The 23,000 Nisei who fought for the country of their birth averaged five feet four inches in height and 125 pounds in weight, with M1 rifle and grenades. They wore shirts with 13 ½ inch necks, pants with 26-inch waists and size three boots. They won more than 18,000 decorations for bravery, including a Medal of Honor, 52 Distinguished Service Crosses, 560 Silver Stars, 28 with oak-leaf clusters, and no fewer than 9,486 Purple Hearts.
Nisei were barred from enlisting in the Navy and Marines, but 6,000 served as Army military intelligence specialists in the Pacific. They were attached to about 130 unites from eight different countries and the armies of China. According to Gen. Charles Willoughby, intelligence chief for Gen. Douglas MacArthur, they shortened the war against Japan by two years.
Their single most valuable exploit, says Shig Kihara, one of the founders of the Army's Japanese -language school at the Presidio in San Francisco, was cracking Operation Z, Japan's strategic plan for the defense of the Philippines and the Marianas. The result of that effort was the U.S. naval victory in the Battle of Leyte Gulf and the final destruction of the Japanese fleet.
in Europe, the mainland Nisei's 442nd Regimental Combat Team, combined overseas with the Hawaiian 100th Battalion, took for it's motto "Go For Broke." Fighting in Italy and southern France, the 100/442nd emerged for its size and length of service as the most decorated unit in American history-earning eight Presidential Unit Citations and taking 300 percent casualties.
Its most celebrated mission was the October, 1944 rescue of the "Lost Battalion"- a unit of the Texas 36th Infantry Division, which had been cut off and was being chewed to pieces in the Vosges Mountains of France. In furious fighting over six days, the 100/442nd suffered more than 800 casualties to rescue 211 members of the Lost Battalion.
Fifth Army Commanding Gen. Mark Clark told them,"The whole United States is proud of you."
Not quite. Having survived three major campaigns, T/Sgt. Shig Doi hitchhiked back to Auburn, California. With his duffel bag on his shoulders and a Bronze Star on his chest, the diminutive hero topped the crest of a hill and looked down onto his hometown. Doi still shuts his eyes at the bitter recollection. "Every store on Main Street had a ‘No Japs Wanted' sign out front."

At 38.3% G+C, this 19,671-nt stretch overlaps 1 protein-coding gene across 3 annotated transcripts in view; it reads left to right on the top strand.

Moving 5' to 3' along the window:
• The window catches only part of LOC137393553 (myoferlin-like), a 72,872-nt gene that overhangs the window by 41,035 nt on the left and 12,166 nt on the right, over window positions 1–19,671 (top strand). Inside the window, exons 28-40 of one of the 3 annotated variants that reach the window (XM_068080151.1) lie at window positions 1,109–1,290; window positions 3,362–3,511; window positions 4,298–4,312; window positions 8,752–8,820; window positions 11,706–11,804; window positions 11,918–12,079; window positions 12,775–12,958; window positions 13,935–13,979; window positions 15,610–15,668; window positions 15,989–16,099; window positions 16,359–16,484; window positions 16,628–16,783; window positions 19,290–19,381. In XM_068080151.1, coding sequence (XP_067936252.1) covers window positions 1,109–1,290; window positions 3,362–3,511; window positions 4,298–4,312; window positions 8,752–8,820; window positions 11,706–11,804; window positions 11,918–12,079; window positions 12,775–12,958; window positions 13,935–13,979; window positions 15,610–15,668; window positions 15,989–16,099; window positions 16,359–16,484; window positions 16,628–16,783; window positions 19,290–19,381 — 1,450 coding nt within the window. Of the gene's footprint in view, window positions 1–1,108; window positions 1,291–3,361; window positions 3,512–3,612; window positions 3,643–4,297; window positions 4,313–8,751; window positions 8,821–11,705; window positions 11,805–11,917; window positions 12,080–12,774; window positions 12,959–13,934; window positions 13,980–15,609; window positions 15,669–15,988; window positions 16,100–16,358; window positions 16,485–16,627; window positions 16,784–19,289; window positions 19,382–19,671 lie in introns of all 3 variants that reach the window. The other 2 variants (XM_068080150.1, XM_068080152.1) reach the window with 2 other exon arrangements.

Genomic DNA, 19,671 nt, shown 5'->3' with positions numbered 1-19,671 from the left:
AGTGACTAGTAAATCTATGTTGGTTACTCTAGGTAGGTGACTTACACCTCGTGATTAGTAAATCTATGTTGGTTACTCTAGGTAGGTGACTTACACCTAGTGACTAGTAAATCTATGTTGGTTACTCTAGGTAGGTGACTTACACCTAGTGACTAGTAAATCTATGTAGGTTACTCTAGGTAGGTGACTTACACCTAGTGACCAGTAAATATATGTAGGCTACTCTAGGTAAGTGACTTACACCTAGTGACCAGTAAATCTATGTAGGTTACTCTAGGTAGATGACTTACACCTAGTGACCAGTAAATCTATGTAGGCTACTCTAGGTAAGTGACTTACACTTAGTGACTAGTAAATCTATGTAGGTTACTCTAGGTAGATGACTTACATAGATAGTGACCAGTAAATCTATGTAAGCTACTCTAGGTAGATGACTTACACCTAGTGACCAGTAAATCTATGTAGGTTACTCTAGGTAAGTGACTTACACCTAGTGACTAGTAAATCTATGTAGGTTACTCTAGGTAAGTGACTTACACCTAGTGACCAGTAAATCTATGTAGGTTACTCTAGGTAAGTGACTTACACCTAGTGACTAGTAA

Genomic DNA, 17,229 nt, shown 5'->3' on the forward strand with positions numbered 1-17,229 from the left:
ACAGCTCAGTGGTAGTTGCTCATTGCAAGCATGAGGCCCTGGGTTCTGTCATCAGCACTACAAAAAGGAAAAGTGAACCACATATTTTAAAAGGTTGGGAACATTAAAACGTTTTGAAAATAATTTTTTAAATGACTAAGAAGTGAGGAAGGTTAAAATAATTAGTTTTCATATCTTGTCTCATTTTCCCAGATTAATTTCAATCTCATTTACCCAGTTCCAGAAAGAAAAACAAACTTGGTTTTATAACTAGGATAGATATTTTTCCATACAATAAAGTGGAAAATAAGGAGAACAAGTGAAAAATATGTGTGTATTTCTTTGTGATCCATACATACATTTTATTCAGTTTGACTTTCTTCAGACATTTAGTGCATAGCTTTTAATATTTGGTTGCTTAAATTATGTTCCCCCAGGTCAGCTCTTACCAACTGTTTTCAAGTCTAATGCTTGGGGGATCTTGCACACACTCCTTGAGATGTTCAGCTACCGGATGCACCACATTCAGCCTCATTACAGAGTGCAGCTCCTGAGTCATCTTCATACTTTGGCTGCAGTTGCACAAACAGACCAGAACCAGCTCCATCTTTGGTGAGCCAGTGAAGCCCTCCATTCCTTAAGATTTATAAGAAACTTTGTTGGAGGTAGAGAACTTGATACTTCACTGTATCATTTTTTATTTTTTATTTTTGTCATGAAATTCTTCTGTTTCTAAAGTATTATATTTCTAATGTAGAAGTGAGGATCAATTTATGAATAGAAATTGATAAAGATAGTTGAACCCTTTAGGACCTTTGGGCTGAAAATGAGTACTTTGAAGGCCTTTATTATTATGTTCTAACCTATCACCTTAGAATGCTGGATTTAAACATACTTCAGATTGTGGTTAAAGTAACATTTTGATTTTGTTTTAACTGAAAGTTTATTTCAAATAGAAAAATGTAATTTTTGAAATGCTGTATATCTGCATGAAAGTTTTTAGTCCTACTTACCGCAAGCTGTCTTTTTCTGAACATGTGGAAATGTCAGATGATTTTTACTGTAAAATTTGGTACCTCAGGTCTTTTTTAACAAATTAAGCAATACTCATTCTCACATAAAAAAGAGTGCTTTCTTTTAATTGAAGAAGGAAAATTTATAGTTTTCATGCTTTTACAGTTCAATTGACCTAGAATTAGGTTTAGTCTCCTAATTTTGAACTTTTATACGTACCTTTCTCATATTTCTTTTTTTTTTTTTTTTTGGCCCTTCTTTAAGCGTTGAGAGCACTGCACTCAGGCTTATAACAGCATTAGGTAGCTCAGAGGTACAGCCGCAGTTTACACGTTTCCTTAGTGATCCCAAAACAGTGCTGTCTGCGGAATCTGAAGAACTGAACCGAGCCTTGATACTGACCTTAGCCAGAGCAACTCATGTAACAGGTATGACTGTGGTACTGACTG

Tule Lake, the last of the concentration camps, closed for good in March 1946. At least a third of all Japanese-American truck farmers on the West Coast found their lands ruined or lost to foreclosure. Japanese neighborhoods everywhere were gone, their rented homes and shops taken over by war workers who had flooded into the region.
Soyo Takahashi found her parents home in Palo Alto filled with migrants sleeping ten in a room. After three wartime years as a cook in an Idaho labor camp, John Saito's mother, Sakuyo, had saved enough money for a down payment on a modest home in southwest Los Angeles; the day she tried to move in, she was handed an injunction, "Restrictive covenant," Saito explains. "A thousand-dollar find and/or a year in jail if we moved in. We sold-for a song."
It has been estimated that Japanese-American losses totaled 400 million dollars-in 1942 dollars. In 1948 Congress appropriated 38 million dollars to settle claims, but the processing was so snarled that the internees settled for an average of a dime on the dollar. Mary Oda's mother, a former teacher who turned to field labor to support herself, carried the ashes of her dead husband, son, and daughter around in an urn for six years, unable to afford a proper funeral. She finally settled for $1,800 just to see them buried.
Some injustices were redressed. In 1952 JACL helped win repeal of California's alien land laws, and Congress granted the Issei's right to citizenship at last. Among those who applied is Michiko Tanaka, now 81. "I have 11 children living and 22grandchildren, all citizens," she said. "I'm entitled."